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Off the rails: Trump leads to election conspiracies as Oval Office goes mad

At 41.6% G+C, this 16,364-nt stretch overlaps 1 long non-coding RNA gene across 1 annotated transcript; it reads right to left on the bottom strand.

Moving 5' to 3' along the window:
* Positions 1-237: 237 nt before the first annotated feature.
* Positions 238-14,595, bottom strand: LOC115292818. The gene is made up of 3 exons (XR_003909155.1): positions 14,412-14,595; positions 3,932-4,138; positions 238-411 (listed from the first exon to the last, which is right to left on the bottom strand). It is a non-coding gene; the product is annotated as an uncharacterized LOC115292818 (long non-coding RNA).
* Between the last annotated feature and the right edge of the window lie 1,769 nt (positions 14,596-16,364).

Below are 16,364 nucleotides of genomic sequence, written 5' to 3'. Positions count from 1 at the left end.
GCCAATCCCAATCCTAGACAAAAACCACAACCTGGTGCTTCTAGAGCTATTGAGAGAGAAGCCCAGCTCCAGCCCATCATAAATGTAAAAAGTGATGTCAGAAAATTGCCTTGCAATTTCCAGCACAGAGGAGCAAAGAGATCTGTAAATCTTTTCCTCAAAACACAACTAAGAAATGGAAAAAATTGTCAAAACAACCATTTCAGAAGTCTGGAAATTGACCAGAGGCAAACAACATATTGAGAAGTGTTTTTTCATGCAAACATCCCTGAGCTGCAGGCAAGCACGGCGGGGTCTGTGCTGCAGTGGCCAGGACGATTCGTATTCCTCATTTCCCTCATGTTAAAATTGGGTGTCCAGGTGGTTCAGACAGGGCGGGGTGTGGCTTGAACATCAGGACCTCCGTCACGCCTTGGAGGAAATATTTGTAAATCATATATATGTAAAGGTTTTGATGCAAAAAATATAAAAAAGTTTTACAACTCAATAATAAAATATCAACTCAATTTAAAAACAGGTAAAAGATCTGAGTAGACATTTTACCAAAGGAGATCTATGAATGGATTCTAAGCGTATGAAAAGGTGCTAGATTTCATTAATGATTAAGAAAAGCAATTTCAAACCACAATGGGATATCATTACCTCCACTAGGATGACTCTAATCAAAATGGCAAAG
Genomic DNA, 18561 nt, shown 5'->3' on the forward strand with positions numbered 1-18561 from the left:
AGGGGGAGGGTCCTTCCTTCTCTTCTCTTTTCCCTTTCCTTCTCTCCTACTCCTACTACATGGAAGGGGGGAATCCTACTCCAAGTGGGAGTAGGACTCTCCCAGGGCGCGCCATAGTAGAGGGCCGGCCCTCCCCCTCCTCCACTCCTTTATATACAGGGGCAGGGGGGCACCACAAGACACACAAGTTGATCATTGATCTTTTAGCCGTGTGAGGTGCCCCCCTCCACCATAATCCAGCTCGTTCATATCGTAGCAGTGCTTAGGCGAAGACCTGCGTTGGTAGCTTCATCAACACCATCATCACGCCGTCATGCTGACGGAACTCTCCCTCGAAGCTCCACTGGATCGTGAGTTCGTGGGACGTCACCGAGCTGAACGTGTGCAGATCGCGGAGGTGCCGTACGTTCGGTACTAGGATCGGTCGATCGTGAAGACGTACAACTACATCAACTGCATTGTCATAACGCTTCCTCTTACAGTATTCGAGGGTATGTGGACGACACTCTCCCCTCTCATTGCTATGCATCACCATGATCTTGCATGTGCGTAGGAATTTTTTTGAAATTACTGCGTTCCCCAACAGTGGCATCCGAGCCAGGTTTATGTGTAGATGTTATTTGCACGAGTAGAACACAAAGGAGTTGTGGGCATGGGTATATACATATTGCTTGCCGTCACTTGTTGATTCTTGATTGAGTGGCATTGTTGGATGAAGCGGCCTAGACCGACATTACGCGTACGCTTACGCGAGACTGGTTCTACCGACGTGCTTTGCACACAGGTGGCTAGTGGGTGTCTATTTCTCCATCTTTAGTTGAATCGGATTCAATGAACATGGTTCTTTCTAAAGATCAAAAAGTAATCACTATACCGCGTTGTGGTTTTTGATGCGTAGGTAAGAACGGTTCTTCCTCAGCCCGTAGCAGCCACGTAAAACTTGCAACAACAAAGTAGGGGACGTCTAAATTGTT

Donald Trump started on election night 2020 and continued his final days in office. He unraveled and dragged America with him until his followers looted the U.S. Capitol with two weeks left in his tenure. This Axios series takes you into the collapse of a president. Episode 3: The conspiracy goes too far. Trump’s outside lawyers plan to seize voting machines and theories about communists, spies and computer software. President Trump was in the Oval Office one day in late November when a call came in from attorney Sidney Powell. “Ugh, Sidney,” he said to the staff in the room before picking up. “She’s going a little crazy, doesn’t she? She really needs to tone it down. Nobody believes this stuff. It’s just too much.” Be Smart: Sign Up For The Most Influential Newsletter In America For FREE. He called on speakerphone for the benefit of his audience. Powell raved about a national security crisis in which the Iranians cast votes in battlefield states. Trump silently pressed and laughed mockingly. “So what do we do about it, Sidney?” Said Trump every few seconds, and Powell got more and more frenzied. He was having fun with it. “She’s really crazy, isn’t she?” he said again with his finger on the mute button. It was clear that Trump realized how awkward his outside legal advisers were. But he grew desperate about losing to Joe Biden, and Powell and her crew were ready to further nurture the big lie that the election might be overturned. They sold Trump a seductive but delusional vision: a clear and achievable path to victory. The only catch: He had to stop listening to his government and election campaign workers, crossing the Rubicon and viewing them as liars, slackers and traitors. Trump’s new gang of advisors shared some common features. They were sycophants who longed for an audience with the President. They were hardcore conspiracy theorists. The other notable commonality within this crew was that at some point in their lives they had all done impressive, professional mainstream work. Rudy Giuliani was once “America’s Mayor” and was celebrated for dealing with September 11th. Powell was a successful lawyer who defended Enron. Michael Flynn was an excellent three-star general whom Obama fired and then brought back to Trump as his national security adviser before firing and finally pardoning him. Lin Wood was a nationally known defamation attorney. Patrick Byrne made a small fortune starting the internet retailer Jenna Ellis was an exception. She had a thin legal résumé and had used adjectives such as “idiot”, “rude”, “arrogant”, “tyrant” and “disgusting” to characterize Trump and his behavior during the 2016 campaign season. But during Trump’s presidency, she pushed her way into his inner circle, fueled by a television submissiveness that was remarkable for Trumpworld. Powell and Wood were distinguished by their extremism. Even Giuliani began to distance himself, telling anyone who would listen that Powell was not representing the president. But Trump promoted Powell as part of his team, and even though he had privately admitted to aides that he thought she was “crazy,” he still wanted to hear what she had to say. “Sometimes it takes a little crazy,” said Trump. While Trump’s campaign team – seasoned lawyers like Justin Clark and Matt Morgan – were reviewing issues like signature verification and access to room surveillance for vote counting, Powell appealed to Trump’s personal mantra, “Think Big ! ” President with a widespread multinational conspiracy of foreign interference on a scale never seen before in American history. The fact that she had no evidence to stand up in court was a minor detail. Powell and Flynn told Trump he couldn’t trust his team. That appealed to a paranoid mentality that always lurked beneath its surface: the FBI was corrupt. His CIA worked against him and his intelligence community as well. Otherwise, why not show him the evidence that China, Venezuela, Iran, and various other communists had stolen his election victory? To help him circumvent these obstacles, they needed Trump to give them top-level security clearances so that they could get them to the bottom of the “stolen” election. Trump liked this idea. Why not make Powell a special lawyer specializing in electoral fraud? Why don’t you give her and Flynn the clearance? Trump’s professional staff had learned over time that they had to choose their moments to fight back. On Powell’s question, Chief of Staff Mark Meadows and White House attorney Pat Cipollone agreed: there was no way it was getting a top-secret clearance. Powell and Flynn sent Trump advisory documents containing the evidence of this far-reaching conspiracy. For White House staff, it was gibberish – the abuse of a QAnon supporter. But these documents – perhaps the most perturbed material for reaching a modern day US president – found their way to the west wing. According to documents received by Axios, Powell and her crew advised Trump that a foreign conspiracy to steal the elections included a coordinated cyberwar attack from China, Russia, Iran, Iraq and North Korea. In arguments in front of Trump in the Oval Office, White House officials aggressively pushed back. What Powell claimed to have exposed would have been the largest foreign attack in American history. However, US intelligence agencies had seen no evidence of this. But Powell had an answer to that too: The reason Trump hadn’t heard from his intelligence officials was because they were actively infiltrating him and hiding important information from him. His dog whistling at QAnon conspiracy theorists – a curiosity sparked when he learned they “love” Trump – dated back to the summer, at least. On July 1, 2020, Trump met with Senate Majority Leader Mitch McConnell, Indiana Senator Todd Young, and senior political aides in the Oval Office for information about the Senate races. Trump was holding a printed slide deck showing the latest key data points like polls and cash for the Colorado Senate’s closely watched race between Republican Cory Gardner and Democrat John Hickenlooper. Trump looked at the deck and immediately said, “How about that?” primary last night? “QAnon enthusiast Lauren Boebert had won the Republican primary for Colorado’s 3rd Congressional District. Agreement in the room was that Boebert’s victory was insane. The president then turned to McConnell.” They know she believes in this QAnon, ” he said. “You know that, Mitch?” McConnell sat stone-faced. He hasn’t moved a muscle. “You know, people say they like all kinds of bad things and say all kinds of horrible things about them,” added Trump added. “But I understand that it’s basically just people who want good government.” The room fell silent. Nobody knew how to react. Then suddenly Meadows laughed. “I heard, that they described many species, but never quite like that, “he said. The participants at the meeting burst out laughing.” In horror, frankly, “said a source in the room. Powell filled in the Trumpian Venn diagram between conspiracy theorists and others nd sycophants. She offered the comforting deceptions that Trump cried for in his desperate post-election days and the people on his team who actually had experience in voting rights refused to serve him. In the false and unfounded theory she had put forward, America’s enemies had used two CIA programs – a foreign surveillance program called “Hammer” and a cyberwar weapon called “Scorecard” – to steal US elections. Their evidence was based on claims made by a California computer programmer with a long track record of handling great-sounding technology. Powell and Flynn alleged the CIA had viciously used these programs since 2009. Documents her team shared with Trump advisors falsely alleged that Obama administration’s top intelligence officials John Brennan and Jim Clapper – both enemies of Trump – illegally ordered Hammer to advance Obama’s presumption of ambition to turn America into a communist customer state transform. They also claimed that Brennan and Clapper took the source code of the program with them when they resigned. China has now mysteriously acquired Hammer, argued Powell. They described this as an act of war during a performance in the Oval Office on December 18. Neither answer should be considered too bold, they said. Trump had to use the full force of the US government to seize Dominion voting machines and catch the “traitors”. That an American president entertained any of these at all raised questions about his state of mind and his ability to perform his duties. The evening before that meeting, Giuliani had called his old friend Ken Cuccinelli, the second in command of the Department of Homeland Security, and asked if the DHS could seize voting machines. “No,” Cuccinelli said politely but firmly to Giuliani. His department did not have this legal authority. At this point, Trump was instrumental in conspiracies. Many of his senior advisors had almost given up arguing with him. His son-in-law, Jared Kushner, once billed by Newsweek as the President’s most influential relative since Bobby Kennedy, stepped back from the discussions when it came to countering the mad. After Giuliani took power, Kushner disappeared from view, trying to do last-minute deals in the Middle East and polish his foreign policy legacy. This frustrated some of his colleagues. Serious intervention was required domestically. Whether Trump himself was still responsible or had ceded decision-making to the lower feeders was at least an open question. “Hear Jonathan Swan on Axios’ new investigative podcast series entitled“ How It Happened: Trump’s Last Point of View. ”About This Series: Our coverage is based on interviews with current and former representatives of the White House, the campaign, the government and of Congress, as well as eyewitnesses and people close to the President. Sources have been anonymized to share sensitive observations or details that they would not be authorized to disclose. President Trump and other officials who were credited with quotations and actions by others were given the opportunity to approve, decline, or respond to any report item prior to publication. “Off the Rails,” reports White House reporter Jonathan Swan, with assistance from Zach Basu. It was edited by Margaret Talev and Mike Allen. Illustrations by Sarah Grillo, Aïda Amer and Eniola Odetunde. 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